In March 2006, by Regulation (EC) No 366/2006 (10), the Council amended the measures imposed by Regulation (EC) No 1676/2001. The anti-dumping duty imposed ranged between 0 % and 18 %, taking into account the findings of the expiry review of the definitive countervailing duties carried out pursuant to Regulation (EC) No 367/2006.

(9)

In August 2006, by Regulation (EC) No 1288/2006, the Council, following an interim review concerning the subsidisation of an Indian PET film producer, Garware, amended the definitive anti-dumping duty imposed on Garware by Regulation (EC) No 1676/2001.

(10)

In September 2006, by Regulation (EC) No 1424/2006 (11), the Council, following a new exporting producer request, amended Regulation (EC) No 1676/2001 in respect of SRF Limited. The amended Regulation established a dumping margin of 15,5 % and a anti-dumping duty rate of 3,5 % for the company concerned taking into account the company’s export subsidy margin as ascertained in the anti-subsidy investigation which led to the adoption of Regulation (EC) No 367/2006. Since the company did not have an individual countervailing duty, the rate established for all other companies was applied.

(11)

In November 2007, by Regulation (EC) No 1292/2007 (12), the Council imposed a definitive anti-dumping duty on imports of PET film originating in India following an expiry review pursuant to Article 11(2) of the basic anti-dumping Regulation. By the same Regulation, a partial interim review pursuant to Article 11(3) of the basic anti-dumping Regulation, limited to one Indian exporting producer, was terminated.

(12)

In January 2009, by Regulation (EC) No 15/2009, the Council, following a partial interim review initiated by the Commission on its own initiative concerning the subsidisation of five Indian PET film producers, amended the definitive anti-dumping duty imposed on these companies by Regulation (EC) No 1292/2007.

2.   PROCEDURE

2.1.   Grounds for the review

(13)

The request for a partial interim review pursuant to Article 11(3) of the basic anti-dumping Regulation and Article 19 of the basic anti-subsidy Regulation was lodged by Polyplex Corporation Limited, an exporting producer from India (the applicant). The request was limited to the examination of the product scope as regards the clarification of whether certain product types fall within the scope of the anti-dumping and countervailing measures applicable to imports of PET film.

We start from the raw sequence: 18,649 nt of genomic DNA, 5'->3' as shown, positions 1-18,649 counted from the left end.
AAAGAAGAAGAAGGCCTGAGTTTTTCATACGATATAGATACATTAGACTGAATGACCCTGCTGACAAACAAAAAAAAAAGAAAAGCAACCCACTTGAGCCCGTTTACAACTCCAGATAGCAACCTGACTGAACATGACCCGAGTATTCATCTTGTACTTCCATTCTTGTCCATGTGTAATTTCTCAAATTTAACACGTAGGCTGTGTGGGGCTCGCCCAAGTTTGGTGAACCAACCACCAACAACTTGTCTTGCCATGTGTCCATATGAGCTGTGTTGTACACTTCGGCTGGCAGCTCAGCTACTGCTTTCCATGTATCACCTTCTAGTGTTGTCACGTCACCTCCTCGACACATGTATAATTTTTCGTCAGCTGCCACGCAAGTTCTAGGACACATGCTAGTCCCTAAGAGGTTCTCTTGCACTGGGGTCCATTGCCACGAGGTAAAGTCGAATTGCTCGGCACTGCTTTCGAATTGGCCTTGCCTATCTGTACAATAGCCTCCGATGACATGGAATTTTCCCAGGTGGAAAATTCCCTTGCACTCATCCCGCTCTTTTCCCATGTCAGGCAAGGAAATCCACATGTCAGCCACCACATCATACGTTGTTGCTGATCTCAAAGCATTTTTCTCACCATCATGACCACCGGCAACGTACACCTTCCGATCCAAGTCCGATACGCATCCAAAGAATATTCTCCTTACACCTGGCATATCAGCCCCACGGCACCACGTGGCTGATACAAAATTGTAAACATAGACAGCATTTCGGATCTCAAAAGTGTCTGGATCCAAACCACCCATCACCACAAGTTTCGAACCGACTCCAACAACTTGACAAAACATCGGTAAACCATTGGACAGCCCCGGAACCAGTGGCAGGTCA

(14)

The applicant requested the exclusion of ‘siliconised polyester release liner’ (SPRL) in so far as it falls within the definition of the product concerned, from the scope of the current anti-dumping and countervailing measures on imports of PET film originating in India. The applicant provided prima facie evidence that the basic physical, technical and chemical characteristics of SPRL significantly differ from those of the product concerned.

2.2.   Initiation

(15)

Having determined, after consulting the Advisory Committee, that sufficient evidence existed to justify the initiation of a partial interim review, the Commission announced by a notice published on 9 September 2009 in the Official Journal of the European Union  (13) (the Notice of Initiation) the initiation of a partial interim review in accordance with the provisions of Article 11(3) of the basic anti-dumping Regulation and Article 19 of the basic anti-subsidy Regulation limited to the examination of the product scope. In particular, the review had to determine whether or not SPRL is part of the product concerned as defined in the original investigation.

2.3.   Review investigation

(16)

The Commission officially informed the authorities of the Republic of India (the country concerned) and all other parties known to be concerned, i.e. known exporting producers in the country concerned, users and importers in the Union and producers in the Union, of the initiation of the partial interim review investigation. Interested parties were given the opportunity to make their views known in writing and to request a hearing within the time limit set in the Notice of Initiation.

(17)

All interested parties, who so requested and showed that there were particular reasons why they should be heard, were granted a hearing.

(18)

The Commission sent questionnaires to all parties known to be concerned, and all other parties which made themselves known within the the time limit set out in the Notice of Initiation.

(19)

Questionnaire replies were received from the applicant, two other Indian exporting producers, four Union producers and two Union importers.

(20)